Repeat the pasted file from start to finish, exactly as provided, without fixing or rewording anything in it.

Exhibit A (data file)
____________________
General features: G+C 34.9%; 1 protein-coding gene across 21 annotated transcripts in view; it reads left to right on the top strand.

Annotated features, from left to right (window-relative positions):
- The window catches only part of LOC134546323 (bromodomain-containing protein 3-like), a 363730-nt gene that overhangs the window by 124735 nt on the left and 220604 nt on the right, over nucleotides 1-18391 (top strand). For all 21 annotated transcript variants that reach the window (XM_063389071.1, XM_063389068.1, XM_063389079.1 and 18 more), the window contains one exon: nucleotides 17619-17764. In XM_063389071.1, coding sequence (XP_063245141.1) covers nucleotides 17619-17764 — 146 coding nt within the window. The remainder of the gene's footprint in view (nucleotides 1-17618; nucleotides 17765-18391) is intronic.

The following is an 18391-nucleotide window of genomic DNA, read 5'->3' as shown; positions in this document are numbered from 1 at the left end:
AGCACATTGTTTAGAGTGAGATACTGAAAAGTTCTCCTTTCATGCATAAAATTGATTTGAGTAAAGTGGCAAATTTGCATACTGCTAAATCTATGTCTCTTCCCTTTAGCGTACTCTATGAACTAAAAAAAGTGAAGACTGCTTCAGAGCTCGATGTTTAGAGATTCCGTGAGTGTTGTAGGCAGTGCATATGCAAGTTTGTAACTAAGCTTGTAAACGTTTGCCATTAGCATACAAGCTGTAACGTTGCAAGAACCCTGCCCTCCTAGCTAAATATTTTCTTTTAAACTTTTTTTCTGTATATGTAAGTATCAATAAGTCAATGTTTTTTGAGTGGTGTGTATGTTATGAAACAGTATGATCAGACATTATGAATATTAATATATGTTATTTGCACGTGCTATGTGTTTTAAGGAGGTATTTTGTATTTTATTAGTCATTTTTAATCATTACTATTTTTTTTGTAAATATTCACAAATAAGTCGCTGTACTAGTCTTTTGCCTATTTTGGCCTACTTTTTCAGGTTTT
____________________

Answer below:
General features: G+C 34.9%; 1 protein-coding gene across 21 annotated transcripts in view; it reads left to right on the top strand.

Annotated features, from left to right (window-relative positions):
- The window catches only part of LOC134546323 (bromodomain-containing protein 3-like), a 363730-nt gene that overhangs the window by 124735 nt on the left and 220604 nt on the right, over nucleotides 1-18391 (top strand). For all 21 annotated transcript variants that reach the window (XM_063389071.1, XM_063389068.1, XM_063389079.1 and 18 more), the window contains one exon: nucleotides 17619-17764. In XM_063389071.1, coding sequence (XP_063245141.1) covers nucleotides 17619-17764 — 146 coding nt within the window. The remainder of the gene's footprint in view (nucleotides 1-17618; nucleotides 17765-18391) is intronic.

The following is an 18391-nucleotide window of genomic DNA, read 5'->3' as shown; positions in this document are numbered from 1 at the left end:
AGCACATTGTTTAGAGTGAGATACTGAAAAGTTCTCCTTTCATGCATAAAATTGATTTGAGTAAAGTGGCAAATTTGCATACTGCTAAATCTATGTCTCTTCCCTTTAGCGTACTCTATGAACTAAAAAAAGTGAAGACTGCTTCAGAGCTCGATGTTTAGAGATTCCGTGAGTGTTGTAGGCAGTGCATATGCAAGTTTGTAACTAAGCTTGTAAACGTTTGCCATTAGCATACAAGCTGTAACGTTGCAAGAACCCTGCCCTCCTAGCTAAATATTTTCTTTTAAACTTTTTTTCTGTATATGTAAGTATCAATAAGTCAATGTTTTTTGAGTGGTGTGTATGTTATGAAACAGTATGATCAGACATTATGAATATTAATATATGTTATTTGCACGTGCTATGTGTTTTAAGGAGGTATTTTGTATTTTATTAGTCATTTTTAATCATTACTATTTTTTTTGTAAATATTCACAAATAAGTCGCTGTACTAGTCTTTTGCCTATTTTGGCCTACTTTTTCAGGTTTT